photo is by http://instagram.com/bzrong/ found in the Nov 10th issue of Autoweek
Steve came through with a whole LOT of info about this.. he just astounds me I tell ya!
This is the entrance to the Ely Building located at 390 Lytton Avenue in Palo Alto, California (corner of Lytton and Waverley Streets - Google street view below). The original occupant of the building was a law firm, but the present occupants, Lowenstein Sandler LLP, Atorneys at Law, moved in long after it was built.
The arch-sculpture by Emeryville artist Scott Donahue celebrates the history of the automobile - appropriate since a gas station once stood here and at the time construction began it was being used as a parking lot. Titled "The Arch of Ely" after property owner and longtime Palo Alto businessman Leonard Ely, who was a pilot in WWII. He started an auto dealership in Palo Alto in 1954, selling Chryslers, Plymouths and Chevrolets. The businesses expanded and thrived for three decades. (http://www.paloaltoonline.com/news/2011/04/29/leonard-ely-palo-alto-philanthropist-dies-at-87).
In 1997 developer Jim Baer wanted a variance to build a project that was 80% oversize for the current zoning. To get it he had to agree to a number of add-ons for the public benefit, including 10-foot wide pedestrian walkway dedication, $75,000 for traffic study for Downtown North, a new bus stop bench on Lytton Avenue, repair existing tree wells and new street trees both on and off-site.
To get a variance for 50 parking spaces in the underground garage (down from the required 74) Baer had to pay an in-lieu fee of $428,325 or $17,846.875 per missing space. He had to give Palo Alto another $106,995 to gain an easement through City Parking Lot F behind the new building to give easy access to the underground garage. More importantly for art/car lovers, a form of "Public art, as approved by the Public Art Commission and the Architectural Review Board, will be integrated into the project" at a cost of around $125,000.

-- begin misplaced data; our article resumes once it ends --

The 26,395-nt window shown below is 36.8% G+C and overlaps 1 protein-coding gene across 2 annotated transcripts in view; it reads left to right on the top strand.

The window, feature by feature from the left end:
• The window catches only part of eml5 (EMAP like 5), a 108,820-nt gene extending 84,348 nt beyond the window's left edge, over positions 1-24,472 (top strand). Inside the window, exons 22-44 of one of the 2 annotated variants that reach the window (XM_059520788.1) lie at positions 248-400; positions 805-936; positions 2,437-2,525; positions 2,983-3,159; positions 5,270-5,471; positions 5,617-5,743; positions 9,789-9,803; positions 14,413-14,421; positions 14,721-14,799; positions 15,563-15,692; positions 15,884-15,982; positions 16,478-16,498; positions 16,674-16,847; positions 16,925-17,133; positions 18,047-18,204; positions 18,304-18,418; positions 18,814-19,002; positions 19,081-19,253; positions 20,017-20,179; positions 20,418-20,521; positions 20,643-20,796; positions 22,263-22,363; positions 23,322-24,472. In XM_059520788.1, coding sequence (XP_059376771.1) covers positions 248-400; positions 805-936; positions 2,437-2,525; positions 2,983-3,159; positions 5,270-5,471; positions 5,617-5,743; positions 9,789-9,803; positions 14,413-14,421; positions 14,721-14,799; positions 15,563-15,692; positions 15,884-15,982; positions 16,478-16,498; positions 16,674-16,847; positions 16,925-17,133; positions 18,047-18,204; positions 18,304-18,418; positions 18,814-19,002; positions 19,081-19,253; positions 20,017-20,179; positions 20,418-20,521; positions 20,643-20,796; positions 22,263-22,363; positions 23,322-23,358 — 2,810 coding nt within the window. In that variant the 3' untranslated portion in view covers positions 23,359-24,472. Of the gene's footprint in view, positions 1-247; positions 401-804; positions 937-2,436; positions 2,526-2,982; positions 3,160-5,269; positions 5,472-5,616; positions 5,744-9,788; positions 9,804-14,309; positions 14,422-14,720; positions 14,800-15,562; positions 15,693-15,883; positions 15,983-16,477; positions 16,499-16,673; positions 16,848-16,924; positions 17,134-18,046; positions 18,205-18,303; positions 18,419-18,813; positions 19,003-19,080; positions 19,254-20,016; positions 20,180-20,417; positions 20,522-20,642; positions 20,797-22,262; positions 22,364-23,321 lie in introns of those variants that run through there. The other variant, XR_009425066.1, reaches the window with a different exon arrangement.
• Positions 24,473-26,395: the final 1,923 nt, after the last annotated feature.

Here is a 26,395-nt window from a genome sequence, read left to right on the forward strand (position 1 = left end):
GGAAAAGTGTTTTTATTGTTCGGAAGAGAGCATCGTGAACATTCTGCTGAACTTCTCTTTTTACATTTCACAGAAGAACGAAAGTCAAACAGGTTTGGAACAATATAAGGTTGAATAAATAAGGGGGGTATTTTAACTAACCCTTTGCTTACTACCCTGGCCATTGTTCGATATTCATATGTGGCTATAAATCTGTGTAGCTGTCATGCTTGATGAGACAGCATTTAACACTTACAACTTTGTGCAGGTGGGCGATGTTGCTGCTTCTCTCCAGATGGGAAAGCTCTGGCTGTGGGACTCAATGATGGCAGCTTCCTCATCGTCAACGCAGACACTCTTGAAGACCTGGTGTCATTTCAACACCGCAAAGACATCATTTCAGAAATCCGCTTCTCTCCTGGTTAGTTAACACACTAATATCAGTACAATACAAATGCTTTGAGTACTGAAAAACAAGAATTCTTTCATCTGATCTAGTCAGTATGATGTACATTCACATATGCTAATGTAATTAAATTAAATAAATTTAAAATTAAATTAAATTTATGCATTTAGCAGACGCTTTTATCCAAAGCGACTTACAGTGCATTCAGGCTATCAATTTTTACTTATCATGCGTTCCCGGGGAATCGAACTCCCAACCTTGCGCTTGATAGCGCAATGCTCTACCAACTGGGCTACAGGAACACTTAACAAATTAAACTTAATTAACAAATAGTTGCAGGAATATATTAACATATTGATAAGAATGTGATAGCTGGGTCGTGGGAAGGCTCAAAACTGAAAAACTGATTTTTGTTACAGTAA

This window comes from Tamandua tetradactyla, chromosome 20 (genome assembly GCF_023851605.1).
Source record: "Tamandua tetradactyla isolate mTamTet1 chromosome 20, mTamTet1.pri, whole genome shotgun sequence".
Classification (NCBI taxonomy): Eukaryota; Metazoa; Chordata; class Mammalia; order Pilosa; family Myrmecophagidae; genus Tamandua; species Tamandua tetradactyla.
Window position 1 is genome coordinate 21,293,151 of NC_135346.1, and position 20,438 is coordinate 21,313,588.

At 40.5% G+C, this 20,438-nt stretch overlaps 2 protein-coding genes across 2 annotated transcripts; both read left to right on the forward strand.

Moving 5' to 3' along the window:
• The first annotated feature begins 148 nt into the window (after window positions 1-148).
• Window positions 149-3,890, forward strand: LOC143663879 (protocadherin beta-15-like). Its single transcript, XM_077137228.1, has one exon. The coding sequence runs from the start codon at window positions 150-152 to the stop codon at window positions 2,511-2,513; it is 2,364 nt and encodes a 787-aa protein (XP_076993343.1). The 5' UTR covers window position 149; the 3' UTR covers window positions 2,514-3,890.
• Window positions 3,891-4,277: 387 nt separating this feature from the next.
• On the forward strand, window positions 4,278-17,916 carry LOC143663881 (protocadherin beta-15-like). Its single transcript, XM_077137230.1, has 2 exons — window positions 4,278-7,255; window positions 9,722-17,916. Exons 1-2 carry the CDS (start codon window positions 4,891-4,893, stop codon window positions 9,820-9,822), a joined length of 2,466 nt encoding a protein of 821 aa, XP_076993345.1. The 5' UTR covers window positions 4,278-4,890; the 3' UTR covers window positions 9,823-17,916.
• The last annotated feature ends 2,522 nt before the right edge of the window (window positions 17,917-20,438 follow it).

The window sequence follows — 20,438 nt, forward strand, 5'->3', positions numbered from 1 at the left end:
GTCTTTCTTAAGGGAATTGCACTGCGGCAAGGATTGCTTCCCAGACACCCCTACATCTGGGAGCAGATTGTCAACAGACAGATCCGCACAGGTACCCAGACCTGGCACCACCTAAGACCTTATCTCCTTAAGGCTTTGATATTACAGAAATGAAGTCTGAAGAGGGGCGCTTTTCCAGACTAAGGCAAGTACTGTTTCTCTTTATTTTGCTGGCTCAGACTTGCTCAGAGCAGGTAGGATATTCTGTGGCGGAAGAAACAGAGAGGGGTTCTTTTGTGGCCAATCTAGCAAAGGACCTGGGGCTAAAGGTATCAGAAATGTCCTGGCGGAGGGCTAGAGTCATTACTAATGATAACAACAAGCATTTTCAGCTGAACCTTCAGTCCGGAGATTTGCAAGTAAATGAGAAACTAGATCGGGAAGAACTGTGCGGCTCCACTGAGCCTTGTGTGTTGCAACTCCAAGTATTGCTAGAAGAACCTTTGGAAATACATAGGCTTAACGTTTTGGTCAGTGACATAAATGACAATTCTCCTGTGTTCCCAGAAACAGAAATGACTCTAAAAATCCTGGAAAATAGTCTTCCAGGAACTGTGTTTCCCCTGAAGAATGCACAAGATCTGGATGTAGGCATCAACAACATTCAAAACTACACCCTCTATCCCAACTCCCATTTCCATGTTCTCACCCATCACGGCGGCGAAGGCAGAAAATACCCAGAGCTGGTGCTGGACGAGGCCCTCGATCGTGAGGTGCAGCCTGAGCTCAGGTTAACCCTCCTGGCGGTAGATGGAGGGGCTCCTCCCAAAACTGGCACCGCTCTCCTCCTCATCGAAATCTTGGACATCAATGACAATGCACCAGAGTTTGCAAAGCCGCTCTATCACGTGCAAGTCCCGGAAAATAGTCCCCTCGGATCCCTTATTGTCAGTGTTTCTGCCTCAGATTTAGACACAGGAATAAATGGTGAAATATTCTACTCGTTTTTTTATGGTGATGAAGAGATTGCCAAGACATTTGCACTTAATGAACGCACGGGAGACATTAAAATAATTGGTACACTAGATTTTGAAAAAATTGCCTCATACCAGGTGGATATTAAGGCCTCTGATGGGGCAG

The City of Palo Alto's Public Art Commission oversees an "Art in Public Places" project with a collection of more than 100 permanent works and over 200 portable works of art in a wide range of 2-D and 3-D media, which are placed throughout the city. "The Arch of Ely," dedicated in 1999, became one of these projects.
According to his website sdonahue.com, starting in 1983 artist Scott Donahue has "designed, fabricated and installed 22 permanent public art pieces in California and Colorado and completed 39 temporary public art works in New York, New Jersey, California, and Italy. He uses a variety of techniques and works with a wide range of materials including concrete, bronze, fiberglass and ceramic. Each of his pieces is unique and specific to the site where they are located."
Hence the homage to the gas station/parking lot with a history of the automobile.
A time-lapse video exists of the construction of the Ely Building (www.youtube.com/watch?v=QC17dFjKjYw), and elements of the arch begin appearing at the 3:26 minute mark.